compression, but of course to entropy coders.

    Look at your data for any other patterns...

    If each byte depends on the previous byte, that is, their
    difference is small, then try Bulat's filters and see if it
    improves.

    EDIT... also you might want to try a simple transform, where

    Each byte of the output is the combination of the two bytes
    from the input, where the outputs' nibbles are from the
    low bits of the input (since all data are less than 2

    And apply LZMA.

    if LZMA iss at 0.40 now, I believe it will improve.
    Last edited by incblitz; 25th August 2011 at 09:03.

  3. #3
    Programmer Bulat Ziganshin's Avatar
    Join Date
    Mar 2007
    Location
    Uzbekistan
    Posts
    4,507
    Thanks
    742
    Thanked 665 Times in 359 Posts
    huffman/arithmetic coder fully utilizes the stats you provided. higher-level methods usually find correlations between various parts of data and then encode these correlations with the same huf/ari

    all packers you have tried prvoded results not better than simple huf - this means that their higher-level models was inapproproate for your data. you may try other packers. even if some better packer is too slow in decoding, it will prove that better compression is possible and show character of data correlation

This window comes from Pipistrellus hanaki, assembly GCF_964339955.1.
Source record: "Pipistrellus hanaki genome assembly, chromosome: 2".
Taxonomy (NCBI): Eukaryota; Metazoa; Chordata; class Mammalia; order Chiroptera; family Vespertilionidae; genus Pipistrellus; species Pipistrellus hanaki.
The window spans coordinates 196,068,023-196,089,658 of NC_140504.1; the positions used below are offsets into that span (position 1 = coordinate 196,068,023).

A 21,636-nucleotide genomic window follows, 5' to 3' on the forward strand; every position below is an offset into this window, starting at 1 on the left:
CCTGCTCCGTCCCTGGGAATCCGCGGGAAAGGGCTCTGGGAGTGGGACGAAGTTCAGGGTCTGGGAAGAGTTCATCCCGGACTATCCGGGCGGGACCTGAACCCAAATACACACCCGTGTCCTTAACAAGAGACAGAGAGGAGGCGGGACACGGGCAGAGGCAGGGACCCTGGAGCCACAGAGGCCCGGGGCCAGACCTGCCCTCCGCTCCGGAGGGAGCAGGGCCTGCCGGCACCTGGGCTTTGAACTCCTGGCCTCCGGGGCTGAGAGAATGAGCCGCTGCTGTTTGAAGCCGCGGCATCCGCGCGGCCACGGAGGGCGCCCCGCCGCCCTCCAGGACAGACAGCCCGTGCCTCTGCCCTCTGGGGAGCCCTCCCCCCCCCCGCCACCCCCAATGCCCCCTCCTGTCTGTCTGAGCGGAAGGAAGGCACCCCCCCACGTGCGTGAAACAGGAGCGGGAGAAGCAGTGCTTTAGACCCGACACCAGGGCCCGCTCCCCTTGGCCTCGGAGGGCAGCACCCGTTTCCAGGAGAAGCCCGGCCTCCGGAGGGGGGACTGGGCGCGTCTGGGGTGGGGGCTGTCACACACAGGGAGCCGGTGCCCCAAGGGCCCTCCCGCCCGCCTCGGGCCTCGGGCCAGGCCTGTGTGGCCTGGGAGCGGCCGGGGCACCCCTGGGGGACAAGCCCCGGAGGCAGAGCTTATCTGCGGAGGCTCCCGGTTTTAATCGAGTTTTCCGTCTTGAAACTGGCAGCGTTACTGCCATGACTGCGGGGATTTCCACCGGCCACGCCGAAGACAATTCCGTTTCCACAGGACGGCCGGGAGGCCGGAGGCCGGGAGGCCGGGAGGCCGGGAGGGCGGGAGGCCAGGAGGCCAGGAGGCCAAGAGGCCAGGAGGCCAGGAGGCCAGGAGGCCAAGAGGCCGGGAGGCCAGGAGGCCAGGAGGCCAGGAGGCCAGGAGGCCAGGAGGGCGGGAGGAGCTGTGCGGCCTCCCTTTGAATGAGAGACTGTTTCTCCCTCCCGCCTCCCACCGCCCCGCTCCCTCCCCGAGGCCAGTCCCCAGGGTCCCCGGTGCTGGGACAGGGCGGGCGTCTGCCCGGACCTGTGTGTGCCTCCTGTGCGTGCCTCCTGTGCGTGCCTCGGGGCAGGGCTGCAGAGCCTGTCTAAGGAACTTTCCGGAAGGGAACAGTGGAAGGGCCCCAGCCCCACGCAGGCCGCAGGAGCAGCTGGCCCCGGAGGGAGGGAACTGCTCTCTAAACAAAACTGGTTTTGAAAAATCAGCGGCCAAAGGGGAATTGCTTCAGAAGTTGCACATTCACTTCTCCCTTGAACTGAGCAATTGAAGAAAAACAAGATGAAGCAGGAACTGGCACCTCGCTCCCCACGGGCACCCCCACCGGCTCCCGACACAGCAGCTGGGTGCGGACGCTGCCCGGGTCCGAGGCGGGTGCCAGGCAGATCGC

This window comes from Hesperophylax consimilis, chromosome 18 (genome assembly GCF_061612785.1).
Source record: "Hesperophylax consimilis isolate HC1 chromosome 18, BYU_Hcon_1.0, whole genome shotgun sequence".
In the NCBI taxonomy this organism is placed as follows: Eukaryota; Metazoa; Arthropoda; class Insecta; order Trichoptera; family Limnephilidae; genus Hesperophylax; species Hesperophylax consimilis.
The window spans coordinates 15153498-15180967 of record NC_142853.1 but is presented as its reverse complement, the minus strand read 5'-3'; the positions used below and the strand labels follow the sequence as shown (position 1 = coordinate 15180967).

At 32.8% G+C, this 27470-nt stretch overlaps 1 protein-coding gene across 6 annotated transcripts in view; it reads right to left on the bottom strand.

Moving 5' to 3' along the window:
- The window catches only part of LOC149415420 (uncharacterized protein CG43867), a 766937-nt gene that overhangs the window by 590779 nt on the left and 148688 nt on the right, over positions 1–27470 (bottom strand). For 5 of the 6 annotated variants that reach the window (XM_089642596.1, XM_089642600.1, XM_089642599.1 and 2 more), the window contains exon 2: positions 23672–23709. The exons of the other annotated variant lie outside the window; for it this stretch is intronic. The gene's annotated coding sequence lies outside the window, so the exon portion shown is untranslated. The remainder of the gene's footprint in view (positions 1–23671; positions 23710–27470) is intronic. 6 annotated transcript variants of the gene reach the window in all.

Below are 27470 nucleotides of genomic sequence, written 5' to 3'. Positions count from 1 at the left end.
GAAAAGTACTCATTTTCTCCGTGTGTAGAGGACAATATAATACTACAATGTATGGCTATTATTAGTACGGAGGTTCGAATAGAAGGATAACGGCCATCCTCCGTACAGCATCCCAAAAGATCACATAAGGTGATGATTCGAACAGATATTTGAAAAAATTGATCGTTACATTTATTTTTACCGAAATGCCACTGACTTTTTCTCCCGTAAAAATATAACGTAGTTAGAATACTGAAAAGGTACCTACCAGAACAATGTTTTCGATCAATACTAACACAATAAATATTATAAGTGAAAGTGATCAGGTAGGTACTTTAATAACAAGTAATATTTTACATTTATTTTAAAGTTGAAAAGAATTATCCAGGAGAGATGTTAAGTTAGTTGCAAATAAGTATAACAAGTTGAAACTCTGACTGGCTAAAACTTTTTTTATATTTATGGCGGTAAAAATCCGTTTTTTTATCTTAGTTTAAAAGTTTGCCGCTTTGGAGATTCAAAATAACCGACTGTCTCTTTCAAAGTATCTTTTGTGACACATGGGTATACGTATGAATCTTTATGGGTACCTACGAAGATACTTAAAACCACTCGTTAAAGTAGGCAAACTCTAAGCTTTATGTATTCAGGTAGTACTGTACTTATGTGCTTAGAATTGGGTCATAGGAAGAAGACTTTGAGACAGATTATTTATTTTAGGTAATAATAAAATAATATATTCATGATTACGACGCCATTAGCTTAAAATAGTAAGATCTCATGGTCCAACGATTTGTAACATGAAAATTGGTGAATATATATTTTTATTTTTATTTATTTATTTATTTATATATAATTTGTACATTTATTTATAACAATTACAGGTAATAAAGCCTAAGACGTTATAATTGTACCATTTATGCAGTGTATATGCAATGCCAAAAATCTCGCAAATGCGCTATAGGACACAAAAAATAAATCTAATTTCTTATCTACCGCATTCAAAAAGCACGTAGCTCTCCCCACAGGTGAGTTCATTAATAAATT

in order to find better packer for your data, one need data sample

  4. #4
    Member
    Join Date
    Aug 2011
    Location
    California, USA
    Posts
    15
    Thanks
    0
    Thanked 0 Times in 0 Posts
    Thanks for the reply incblitz!

    Quote Originally Posted by incblitz View Post
    Look at your data for any other patterns...
    Yeah, I've been searching for patterns by hand, and nothing's really appearing. I am hoping to use some kind of automated search to assist me here.

    EDIT... also you might want to try a simple transform, where

    Each byte of the output is the combination of the two bytes
    from the input, where the outputs' nibbles are from the
    low bits of the input (since all data are less than 2

    And apply LZMA.

    if LZMA is at 0.40 now, I believe it will improve.
    I'm confused by this suggestion. It sounds like you are suggesting I pack two bytes into one, but since each input byte ranges from 0x0-0x28, you cannot do this and have it be invertible. In order to pack two bytes into one, we need the range to be restricted to 0x0-0x0f, right?

    If you are suggesting a different transform, please correct me. I can certainly transform each pair of bytes a, b into a*0x29 + b, but this will be 12 bits.

    I can pack 4 input values into 3 bytes, if you think that would help LZMA?!

  5. #5
    Programmer Bulat Ziganshin's Avatar
    Join Date
    Mar 2007
    Location
    Uzbekistan
    Posts
    4,507
    Thanks
    742
    Thanked 665 Times in 359 Posts
    I can pack 4 input values into 3 bytes, if you think that would help LZMA?!
    it shouldn't help. huf is enough to squeeze out these 2 unused bits

  6. #6
    Programmer Bulat Ziganshin's Avatar
    Join Date
    Mar 2007
    Location